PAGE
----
Variability and stability in predation landscapes: A cross-ecosystem comparison on the potential for predator control in temperate marine ecosystems
- Author(s): Oken, KL
- Essington, TE
- Fu, C
- et al.
Published Web Locationhttps://onlinelibrary.wiley.com/doi/full/10.1111/faf.12269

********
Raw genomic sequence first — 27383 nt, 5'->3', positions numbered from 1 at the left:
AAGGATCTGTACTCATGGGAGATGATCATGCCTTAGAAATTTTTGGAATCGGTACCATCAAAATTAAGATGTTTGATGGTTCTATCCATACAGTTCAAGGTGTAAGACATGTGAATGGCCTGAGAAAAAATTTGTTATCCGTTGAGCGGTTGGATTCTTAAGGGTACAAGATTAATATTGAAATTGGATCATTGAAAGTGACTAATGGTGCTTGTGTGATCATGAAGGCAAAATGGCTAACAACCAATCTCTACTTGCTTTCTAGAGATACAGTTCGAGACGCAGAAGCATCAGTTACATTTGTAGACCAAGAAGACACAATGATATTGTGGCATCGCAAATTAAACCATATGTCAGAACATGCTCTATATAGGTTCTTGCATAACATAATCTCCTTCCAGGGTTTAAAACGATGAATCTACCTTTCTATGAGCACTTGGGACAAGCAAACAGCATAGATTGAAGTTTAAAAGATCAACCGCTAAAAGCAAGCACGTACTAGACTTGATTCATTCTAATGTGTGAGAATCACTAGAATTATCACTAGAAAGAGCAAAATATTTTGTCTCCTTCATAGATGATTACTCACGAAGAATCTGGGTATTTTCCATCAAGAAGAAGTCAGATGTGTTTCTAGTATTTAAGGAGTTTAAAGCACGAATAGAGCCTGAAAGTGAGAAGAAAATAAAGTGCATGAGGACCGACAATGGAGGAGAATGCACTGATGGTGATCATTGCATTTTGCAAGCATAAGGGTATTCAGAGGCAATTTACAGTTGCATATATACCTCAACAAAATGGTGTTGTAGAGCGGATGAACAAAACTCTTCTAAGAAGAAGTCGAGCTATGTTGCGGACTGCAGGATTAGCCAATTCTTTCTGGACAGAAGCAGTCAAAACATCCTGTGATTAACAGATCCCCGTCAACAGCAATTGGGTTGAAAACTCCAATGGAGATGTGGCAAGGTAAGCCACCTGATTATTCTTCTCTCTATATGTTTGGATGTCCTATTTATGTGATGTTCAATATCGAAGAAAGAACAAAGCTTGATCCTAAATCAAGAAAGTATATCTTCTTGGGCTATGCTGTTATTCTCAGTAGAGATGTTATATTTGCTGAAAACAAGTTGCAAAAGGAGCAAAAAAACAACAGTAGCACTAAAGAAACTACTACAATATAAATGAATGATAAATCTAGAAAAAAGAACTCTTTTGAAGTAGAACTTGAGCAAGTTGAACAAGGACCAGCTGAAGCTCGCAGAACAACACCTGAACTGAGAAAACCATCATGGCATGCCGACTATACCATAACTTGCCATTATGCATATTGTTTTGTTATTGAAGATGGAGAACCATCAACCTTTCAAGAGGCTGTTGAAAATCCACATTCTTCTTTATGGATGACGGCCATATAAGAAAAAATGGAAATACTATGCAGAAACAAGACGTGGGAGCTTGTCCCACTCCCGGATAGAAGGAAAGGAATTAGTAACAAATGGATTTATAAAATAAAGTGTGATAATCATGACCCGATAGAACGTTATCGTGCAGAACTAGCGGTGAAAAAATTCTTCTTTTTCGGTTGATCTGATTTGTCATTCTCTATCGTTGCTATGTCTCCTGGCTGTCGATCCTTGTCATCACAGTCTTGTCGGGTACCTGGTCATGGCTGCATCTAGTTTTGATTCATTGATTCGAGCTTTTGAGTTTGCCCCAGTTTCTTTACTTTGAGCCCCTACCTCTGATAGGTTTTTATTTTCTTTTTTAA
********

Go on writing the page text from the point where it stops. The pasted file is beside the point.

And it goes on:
© 2018 The Authors. Fish and Fisheries published by John Wiley & Sons Ltd. Predation can play an important role in population, community and ecosystem processes. When predator guilds are diverse, fluctuations in individual predator populations may have small influences on the guild at large, suggesting that predator diversity stabilizes the amount of predation prey experience. The strength of this phenomenon depends on how synchronously populations within predator assemblages vary and whether all predators are equally important consumers. We utilized a database of biomasses of fish species across ten temperate marine ecosystems paired with diet composition and feeding rate information from mass-balance food web models to develop a predation index that weights the importance of predators on a prey based on predator feeding habits. Using the index, we asked how diverse sources of predation in these ecosystems are and how much diversity stabilizes variability in predation. Predator assemblages displayed a wide range of diversity; in one-third of assemblages, a single predator group accounted for over half of all predation. Abundances of predator populations within assemblages generally varied independently of one another (neither synchronously nor asynchronously), implying an intermediate stabilization on predation intensity by predator diversity. Accounting for interaction strength (versus mere presence) is critical for interpreting the predator landscape; doing so led to a wider range in predator assemblage diversity and less synchronous assemblages. This work challenges conventional notions that marine food webs are diverse and therefore less susceptible to predator control. Future work should consider the temporal variability of the predator assemblages and account for differences in mortality induced by each predator population.